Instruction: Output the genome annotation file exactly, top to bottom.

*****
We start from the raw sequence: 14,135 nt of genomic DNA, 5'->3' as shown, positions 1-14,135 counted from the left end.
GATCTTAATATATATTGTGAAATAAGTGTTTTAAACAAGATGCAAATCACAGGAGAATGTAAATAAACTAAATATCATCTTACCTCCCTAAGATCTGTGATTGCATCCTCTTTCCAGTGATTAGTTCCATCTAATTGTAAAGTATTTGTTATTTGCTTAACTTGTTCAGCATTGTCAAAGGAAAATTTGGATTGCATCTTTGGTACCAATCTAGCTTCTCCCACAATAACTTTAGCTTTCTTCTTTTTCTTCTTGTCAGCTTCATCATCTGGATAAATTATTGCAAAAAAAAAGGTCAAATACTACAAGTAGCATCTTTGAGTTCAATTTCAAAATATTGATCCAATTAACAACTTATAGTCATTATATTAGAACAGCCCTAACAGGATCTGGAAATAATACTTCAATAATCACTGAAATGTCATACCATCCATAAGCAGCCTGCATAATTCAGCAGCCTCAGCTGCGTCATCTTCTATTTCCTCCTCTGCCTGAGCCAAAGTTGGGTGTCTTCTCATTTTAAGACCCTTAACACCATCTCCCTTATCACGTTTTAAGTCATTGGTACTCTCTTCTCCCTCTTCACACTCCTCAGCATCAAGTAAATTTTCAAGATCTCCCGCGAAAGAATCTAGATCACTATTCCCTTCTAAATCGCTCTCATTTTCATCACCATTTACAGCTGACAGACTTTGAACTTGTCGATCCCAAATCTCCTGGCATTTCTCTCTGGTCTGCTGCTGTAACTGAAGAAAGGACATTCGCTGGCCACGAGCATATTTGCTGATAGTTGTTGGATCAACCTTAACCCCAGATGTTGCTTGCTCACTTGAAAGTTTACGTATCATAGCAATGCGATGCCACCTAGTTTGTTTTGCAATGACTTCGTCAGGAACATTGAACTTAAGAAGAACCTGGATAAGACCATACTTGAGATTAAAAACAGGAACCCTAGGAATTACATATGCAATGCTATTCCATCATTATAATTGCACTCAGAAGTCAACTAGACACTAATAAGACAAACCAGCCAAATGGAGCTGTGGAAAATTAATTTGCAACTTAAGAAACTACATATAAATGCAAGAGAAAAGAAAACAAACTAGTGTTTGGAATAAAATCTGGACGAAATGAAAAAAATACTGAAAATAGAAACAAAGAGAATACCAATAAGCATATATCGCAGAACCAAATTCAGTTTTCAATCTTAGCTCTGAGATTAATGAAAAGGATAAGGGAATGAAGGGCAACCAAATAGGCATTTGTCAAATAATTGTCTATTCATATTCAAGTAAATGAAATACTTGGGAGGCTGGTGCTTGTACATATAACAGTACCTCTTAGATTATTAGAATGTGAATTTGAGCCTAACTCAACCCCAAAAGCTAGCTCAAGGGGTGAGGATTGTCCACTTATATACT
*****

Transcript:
We start from the raw sequence: 14,135 nt of genomic DNA, 5'->3' as shown, positions 1-14,135 counted from the left end.
GATCTTAATATATATTGTGAAATAAGTGTTTTAAACAAGATGCAAATCACAGGAGAATGTAAATAAACTAAATATCATCTTACCTCCCTAAGATCTGTGATTGCATCCTCTTTCCAGTGATTAGTTCCATCTAATTGTAAAGTATTTGTTATTTGCTTAACTTGTTCAGCATTGTCAAAGGAAAATTTGGATTGCATCTTTGGTACCAATCTAGCTTCTCCCACAATAACTTTAGCTTTCTTCTTTTTCTTCTTGTCAGCTTCATCATCTGGATAAATTATTGCAAAAAAAAAGGTCAAATACTACAAGTAGCATCTTTGAGTTCAATTTCAAAATATTGATCCAATTAACAACTTATAGTCATTATATTAGAACAGCCCTAACAGGATCTGGAAATAATACTTCAATAATCACTGAAATGTCATACCATCCATAAGCAGCCTGCATAATTCAGCAGCCTCAGCTGCGTCATCTTCTATTTCCTCCTCTGCCTGAGCCAAAGTTGGGTGTCTTCTCATTTTAAGACCCTTAACACCATCTCCCTTATCACGTTTTAAGTCATTGGTACTCTCTTCTCCCTCTTCACACTCCTCAGCATCAAGTAAATTTTCAAGATCTCCCGCGAAAGAATCTAGATCACTATTCCCTTCTAAATCGCTCTCATTTTCATCACCATTTACAGCTGACAGACTTTGAACTTGTCGATCCCAAATCTCCTGGCATTTCTCTCTGGTCTGCTGCTGTAACTGAAGAAAGGACATTCGCTGGCCACGAGCATATTTGCTGATAGTTGTTGGATCAACCTTAACCCCAGATGTTGCTTGCTCACTTGAAAGTTTACGTATCATAGCAATGCGATGCCACCTAGTTTGTTTTGCAATGACTTCGTCAGGAACATTGAACTTAAGAAGAACCTGGATAAGACCATACTTGAGATTAAAAACAGGAACCCTAGGAATTACATATGCAATGCTATTCCATCATTATAATTGCACTCAGAAGTCAACTAGACACTAATAAGACAAACCAGCCAAATGGAGCTGTGGAAAATTAATTTGCAACTTAAGAAACTACATATAAATGCAAGAGAAAAGAAAACAAACTAGTGTTTGGAATAAAATCTGGACGAAATGAAAAAAATACTGAAAATAGAAACAAAGAGAATACCAATAAGCATATATCGCAGAACCAAATTCAGTTTTCAATCTTAGCTCTGAGATTAATGAAAAGGATAAGGGAATGAAGGGCAACCAAATAGGCATTTGTCAAATAATTGTCTATTCATATTCAAGTAAATGAAATACTTGGGAGGCTGGTGCTTGTACATATAACAGTACCTCTTAGATTATTAGAATGTGAATTTGAGCCTAACTCAACCCCAAAAGCTAGCTCAAGGGGTGAGGATTGTCCACTTATATACT